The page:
2005 Winners

Medicine Lake Cathedral Caverns Black Chasm Cave
1st Place
Medicine Lake Site, Montana
Photo by Carter Thurman
of Sewanee, TN

Although prairie landscapes often appear subtle, this photo illustrates how the northern Great Plains have always been a dynamic place of extremes from the glacial processes that carved our landscape, to the climatic extremes that are part of each day here.

2nd Place
Cathedral Caverns, Alabama
Photo by Craig Stocks
of Delavan, IL

This photo of Cathedral Caverns shows the cave entrance which is one of the widest of any commercial cave in the world—126 feet wide and 25 feet tall.

3rd Place
Black Chasm Cave, California
Photo by Dave Bunnell
of Angels Camp, CA

This is the largest of the deep lakes in Black Chasm and boxwork (cave formations) are on the ceiling above. This is but one aspect of beauty in this National Natural Landmark.

2004 Winners

McNeil River State Game Sanctuary Paynes Preserve Caverns of Sonora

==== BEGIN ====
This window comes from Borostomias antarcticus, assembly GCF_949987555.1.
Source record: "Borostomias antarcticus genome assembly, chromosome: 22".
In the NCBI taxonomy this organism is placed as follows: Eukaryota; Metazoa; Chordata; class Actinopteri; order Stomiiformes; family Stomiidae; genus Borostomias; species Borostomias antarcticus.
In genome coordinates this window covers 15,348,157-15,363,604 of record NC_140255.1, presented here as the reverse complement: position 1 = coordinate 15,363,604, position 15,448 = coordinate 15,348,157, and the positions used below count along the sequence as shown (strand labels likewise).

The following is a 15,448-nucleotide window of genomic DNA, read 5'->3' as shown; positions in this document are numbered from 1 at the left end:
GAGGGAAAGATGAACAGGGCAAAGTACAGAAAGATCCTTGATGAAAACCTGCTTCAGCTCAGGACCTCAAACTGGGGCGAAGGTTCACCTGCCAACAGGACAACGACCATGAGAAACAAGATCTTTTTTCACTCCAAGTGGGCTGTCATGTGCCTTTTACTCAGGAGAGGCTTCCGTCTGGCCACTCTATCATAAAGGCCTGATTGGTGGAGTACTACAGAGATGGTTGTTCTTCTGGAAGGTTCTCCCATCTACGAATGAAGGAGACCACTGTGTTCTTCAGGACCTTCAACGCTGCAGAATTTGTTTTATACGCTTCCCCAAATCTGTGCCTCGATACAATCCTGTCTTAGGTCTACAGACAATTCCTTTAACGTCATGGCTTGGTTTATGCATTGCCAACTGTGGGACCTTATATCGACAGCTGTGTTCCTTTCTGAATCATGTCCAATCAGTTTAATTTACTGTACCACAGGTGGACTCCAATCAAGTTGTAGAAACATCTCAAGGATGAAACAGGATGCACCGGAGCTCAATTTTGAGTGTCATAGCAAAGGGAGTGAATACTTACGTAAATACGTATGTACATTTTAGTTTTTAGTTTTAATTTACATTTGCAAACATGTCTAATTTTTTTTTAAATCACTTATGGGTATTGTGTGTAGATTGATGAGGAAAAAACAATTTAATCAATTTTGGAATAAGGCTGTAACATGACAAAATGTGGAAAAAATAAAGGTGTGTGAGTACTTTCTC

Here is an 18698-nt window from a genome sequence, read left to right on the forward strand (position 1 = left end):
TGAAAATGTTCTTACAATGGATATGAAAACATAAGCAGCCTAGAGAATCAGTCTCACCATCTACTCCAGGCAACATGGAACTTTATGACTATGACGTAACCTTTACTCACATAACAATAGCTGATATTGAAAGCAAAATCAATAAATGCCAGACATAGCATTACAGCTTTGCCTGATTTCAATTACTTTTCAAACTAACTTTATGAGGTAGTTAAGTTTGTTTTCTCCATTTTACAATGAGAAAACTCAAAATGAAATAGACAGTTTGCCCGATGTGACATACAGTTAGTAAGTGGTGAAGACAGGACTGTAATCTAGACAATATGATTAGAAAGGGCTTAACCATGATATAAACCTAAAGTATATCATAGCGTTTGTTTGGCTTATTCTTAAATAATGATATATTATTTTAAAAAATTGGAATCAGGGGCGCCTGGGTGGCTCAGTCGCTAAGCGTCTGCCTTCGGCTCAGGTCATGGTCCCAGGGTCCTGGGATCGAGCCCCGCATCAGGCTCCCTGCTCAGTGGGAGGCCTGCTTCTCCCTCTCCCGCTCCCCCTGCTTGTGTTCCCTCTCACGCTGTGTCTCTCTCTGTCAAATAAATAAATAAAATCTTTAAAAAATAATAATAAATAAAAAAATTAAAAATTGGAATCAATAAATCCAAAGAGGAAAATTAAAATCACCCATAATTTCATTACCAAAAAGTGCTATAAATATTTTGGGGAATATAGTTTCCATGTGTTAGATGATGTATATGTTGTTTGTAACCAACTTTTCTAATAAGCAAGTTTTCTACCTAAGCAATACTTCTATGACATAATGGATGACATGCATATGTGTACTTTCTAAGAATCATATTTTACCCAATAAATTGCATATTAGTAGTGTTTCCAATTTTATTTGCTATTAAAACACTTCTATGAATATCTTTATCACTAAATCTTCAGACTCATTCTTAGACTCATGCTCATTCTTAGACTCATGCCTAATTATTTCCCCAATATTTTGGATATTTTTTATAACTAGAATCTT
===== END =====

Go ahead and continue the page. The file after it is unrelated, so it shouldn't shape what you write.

1st Place
McNeil River State Game Sanctuary, Alaska
Photo by Judy Alderson

McNeil River State Game Sanctuary is one of the premier bear viewing opportunities in the world. It is open to the public by permit only. McNeil River contains a series of small, shallow falls where brown bears concentrate to fish for chum salmon.

2nd Place
Paynes Prairie Preserve, Florida
Photo by Dominick Martino

Paynes Prairie is a 21,000 acre wilderness in southern Alachua county Florida. This picture is of the observation boardwalk at sunrise.

3rd Place
Caverns of Sonora, Texas
Photo by Heather Germaine

This site is significant because of the unusual cave formations, such as complex, bladed helictites that are often clear to transparent and the coralloid growths that give the cave a feathery or lacy appearance.

Last Updated: November 13, 2013